ESPN Dismisses Jeff Van Gundy, and George Karl Has the Perfect Response
Jeff Van Gundy, one of the NBA’s top game analysts, is out at ESPN, according to The New York Post. The Post reported that the sports network laid off roughly 20 on-air personalities in a cost-cutting move.
Van Gundy had been with ESPN for 16 years. He teamed with Mike Breen and Mark Jackson to make for an entertaining threesome. After it was announced Van Gundy was no longer with ESPN, former NBA head coach George Karl took to Twitter with a classic response.
Jeff Van Gundy has a healthy NBA resume
Van Gundy spent 11 seasons as a head coach in the NBA. He began his NBA coaching career in the 1989-90 season as an assistant with the New York Knicks. After seven years as an assistant in New York, he took over for Don Nelson as head coach and remained there until the 2001-02 season.
As head coach of the Knicks for six-plus seasons, Van Gundy compiled a record of 248-172. He guided the Knicks to a berth in the NBA Finals in the lockout-shortened 1998-99 season. Van Gundy abruptly resigned from his position after 19 games in the 2002-02 season, saying he “lost focus” as a coach, according to ESPN.
“In my heart, I knew what was right, but it was still a difficult decision to come to,” Van Gundy said then. “I didn’t feel my focus was at its best, and I didn’t want to hurt our team. I certainly don’t regret the effort I put forth, but I just think it’s time to step back and let the team move on.”
In June 2003, the Houston Rockets named Van Gundy head coach, and he immediately guided the team to its first playoff berth in five years. He lasted four seasons in Houston, finishing with a 182-146 record.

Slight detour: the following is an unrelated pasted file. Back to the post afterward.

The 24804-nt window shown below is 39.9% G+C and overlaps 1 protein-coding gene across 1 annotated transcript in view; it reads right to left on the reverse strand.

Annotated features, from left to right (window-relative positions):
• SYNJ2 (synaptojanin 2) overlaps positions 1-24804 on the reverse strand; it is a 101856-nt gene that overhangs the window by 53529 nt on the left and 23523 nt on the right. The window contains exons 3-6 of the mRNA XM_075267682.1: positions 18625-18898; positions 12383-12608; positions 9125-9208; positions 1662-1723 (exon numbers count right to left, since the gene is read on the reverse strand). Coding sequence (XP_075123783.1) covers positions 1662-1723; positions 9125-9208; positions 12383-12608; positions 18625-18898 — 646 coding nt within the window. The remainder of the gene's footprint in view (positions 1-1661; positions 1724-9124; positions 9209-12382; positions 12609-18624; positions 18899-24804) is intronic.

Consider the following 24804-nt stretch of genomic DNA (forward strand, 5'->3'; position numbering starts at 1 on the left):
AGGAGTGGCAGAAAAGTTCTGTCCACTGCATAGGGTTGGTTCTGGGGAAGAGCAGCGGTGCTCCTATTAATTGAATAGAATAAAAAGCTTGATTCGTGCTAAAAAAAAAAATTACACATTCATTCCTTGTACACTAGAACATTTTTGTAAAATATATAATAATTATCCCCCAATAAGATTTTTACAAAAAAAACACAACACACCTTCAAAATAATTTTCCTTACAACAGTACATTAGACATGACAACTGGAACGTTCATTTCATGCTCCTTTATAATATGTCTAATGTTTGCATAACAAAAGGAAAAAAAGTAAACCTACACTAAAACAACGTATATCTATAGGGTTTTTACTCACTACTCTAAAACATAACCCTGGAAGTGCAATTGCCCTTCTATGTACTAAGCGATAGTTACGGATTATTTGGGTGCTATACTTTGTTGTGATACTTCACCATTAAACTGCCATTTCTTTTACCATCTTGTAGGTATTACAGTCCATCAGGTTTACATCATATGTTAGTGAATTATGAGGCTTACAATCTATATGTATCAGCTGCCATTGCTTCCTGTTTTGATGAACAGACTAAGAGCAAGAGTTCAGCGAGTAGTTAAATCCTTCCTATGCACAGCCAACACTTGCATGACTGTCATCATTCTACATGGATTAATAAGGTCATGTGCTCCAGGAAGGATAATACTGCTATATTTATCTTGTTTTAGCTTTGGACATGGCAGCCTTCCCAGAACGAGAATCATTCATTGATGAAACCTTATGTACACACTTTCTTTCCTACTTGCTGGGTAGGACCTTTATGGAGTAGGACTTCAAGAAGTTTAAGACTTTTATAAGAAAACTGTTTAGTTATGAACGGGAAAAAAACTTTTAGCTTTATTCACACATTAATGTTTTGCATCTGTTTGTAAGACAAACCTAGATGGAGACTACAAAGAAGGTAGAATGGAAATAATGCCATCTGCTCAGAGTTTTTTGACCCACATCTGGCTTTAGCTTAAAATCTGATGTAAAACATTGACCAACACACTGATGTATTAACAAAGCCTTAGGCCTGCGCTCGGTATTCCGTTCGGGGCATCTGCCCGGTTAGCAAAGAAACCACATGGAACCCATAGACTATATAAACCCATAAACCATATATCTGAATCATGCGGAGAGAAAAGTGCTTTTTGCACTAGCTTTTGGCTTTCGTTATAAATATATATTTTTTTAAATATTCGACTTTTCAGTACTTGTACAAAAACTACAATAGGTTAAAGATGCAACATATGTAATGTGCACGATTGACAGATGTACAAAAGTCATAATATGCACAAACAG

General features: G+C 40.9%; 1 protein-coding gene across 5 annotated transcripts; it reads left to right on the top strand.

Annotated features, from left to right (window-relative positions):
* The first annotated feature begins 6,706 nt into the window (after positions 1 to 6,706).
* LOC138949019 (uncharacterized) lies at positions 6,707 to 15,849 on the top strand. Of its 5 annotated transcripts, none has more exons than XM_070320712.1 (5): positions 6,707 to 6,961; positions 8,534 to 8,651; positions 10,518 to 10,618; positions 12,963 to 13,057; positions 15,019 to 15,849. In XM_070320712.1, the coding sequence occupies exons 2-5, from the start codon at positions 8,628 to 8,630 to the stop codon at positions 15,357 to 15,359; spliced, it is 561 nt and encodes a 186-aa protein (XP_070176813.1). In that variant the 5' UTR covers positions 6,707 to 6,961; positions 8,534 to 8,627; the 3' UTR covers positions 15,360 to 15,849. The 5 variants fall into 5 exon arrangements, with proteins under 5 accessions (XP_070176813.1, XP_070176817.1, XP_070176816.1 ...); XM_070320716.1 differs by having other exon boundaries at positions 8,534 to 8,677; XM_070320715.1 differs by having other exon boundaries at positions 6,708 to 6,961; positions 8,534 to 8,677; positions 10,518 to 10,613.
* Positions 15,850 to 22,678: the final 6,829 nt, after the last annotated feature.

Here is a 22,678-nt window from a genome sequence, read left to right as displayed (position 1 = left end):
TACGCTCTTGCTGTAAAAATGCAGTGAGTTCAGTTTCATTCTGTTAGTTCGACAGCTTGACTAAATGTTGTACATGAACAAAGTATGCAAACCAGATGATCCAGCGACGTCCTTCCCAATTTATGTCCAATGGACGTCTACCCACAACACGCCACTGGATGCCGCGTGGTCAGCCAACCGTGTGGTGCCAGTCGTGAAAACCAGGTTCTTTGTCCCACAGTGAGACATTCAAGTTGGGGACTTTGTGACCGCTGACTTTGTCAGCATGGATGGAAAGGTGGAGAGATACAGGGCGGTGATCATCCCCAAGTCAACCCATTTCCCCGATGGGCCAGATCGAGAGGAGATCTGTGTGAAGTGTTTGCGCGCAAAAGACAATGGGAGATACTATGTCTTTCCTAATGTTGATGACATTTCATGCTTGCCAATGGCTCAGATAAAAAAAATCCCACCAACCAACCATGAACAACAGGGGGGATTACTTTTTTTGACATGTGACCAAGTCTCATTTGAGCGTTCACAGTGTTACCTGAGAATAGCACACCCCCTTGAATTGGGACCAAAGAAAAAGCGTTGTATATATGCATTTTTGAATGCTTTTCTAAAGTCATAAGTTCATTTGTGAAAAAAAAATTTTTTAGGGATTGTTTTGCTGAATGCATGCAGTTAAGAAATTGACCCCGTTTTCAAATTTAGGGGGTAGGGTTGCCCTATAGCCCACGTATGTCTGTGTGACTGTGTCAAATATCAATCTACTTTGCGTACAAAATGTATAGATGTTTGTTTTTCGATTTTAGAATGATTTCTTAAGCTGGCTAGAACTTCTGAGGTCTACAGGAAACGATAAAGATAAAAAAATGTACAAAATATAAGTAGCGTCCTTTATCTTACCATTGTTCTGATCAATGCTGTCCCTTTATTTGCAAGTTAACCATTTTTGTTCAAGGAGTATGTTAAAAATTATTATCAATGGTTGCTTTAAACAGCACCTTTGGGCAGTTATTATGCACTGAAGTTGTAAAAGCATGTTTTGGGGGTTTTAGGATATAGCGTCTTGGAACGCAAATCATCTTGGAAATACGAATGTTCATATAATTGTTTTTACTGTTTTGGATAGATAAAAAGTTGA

Van Gundy then took his talents to the NBA broadcasting booth, where he served as a color commentator for ESPN for 16 years.
Van Gundy was one of several big names let go by ESPN, and George Karl had a classic response
Van Gundy wasn’t let go because of anything he did wrong. He just made too much money. According to the Post, the move was made in an effort to help save tens of millions of dollars. The Post also reported that Jalen Rose, another top NBA analyst, was let go.
Among some of the other cost-cutting casualties were Suzy Kolber, Steve Young, Max Kellerman, Keyshawn Johnson, Matt Hasselbeck, and Todd McShay.
Van Gundy was known for his wit and humor. He worked well with Breen and Jackson, so his loss was somewhat surprising. One person who was clearly surprised was Naismith Memorial Basketball Hall of Fame coach George Karl. Karl took to Twitter with a classic comment after hearing the news.
“Letting go of JVG but not the guy who left Jokic out of his top 5 MVP candidates??” Karl tweeted.
In case you forgot, Jackson embarrassingly left Denver Nuggets center Nikola Jokic off his MVP ballot this season. Jokic, who had won the award the previous two seasons, finished second to Philadelphia 76ers center Joel Embiid. Jackson, however, didn’t even give Jokic a vote. He did, however, own up to the mistake.
“I apologize to the Denver Nuggets,” Jackson said, per ESPN. “I apologize to Nikola Jokic, who is not only in the MVP discussion and deserved to be on my ballot, but he is one of the greatest players in the history of this game and a top-10 center of all-time. So I own it. If you want to take away my vote or do whatever, more than welcome. I made a mistake.”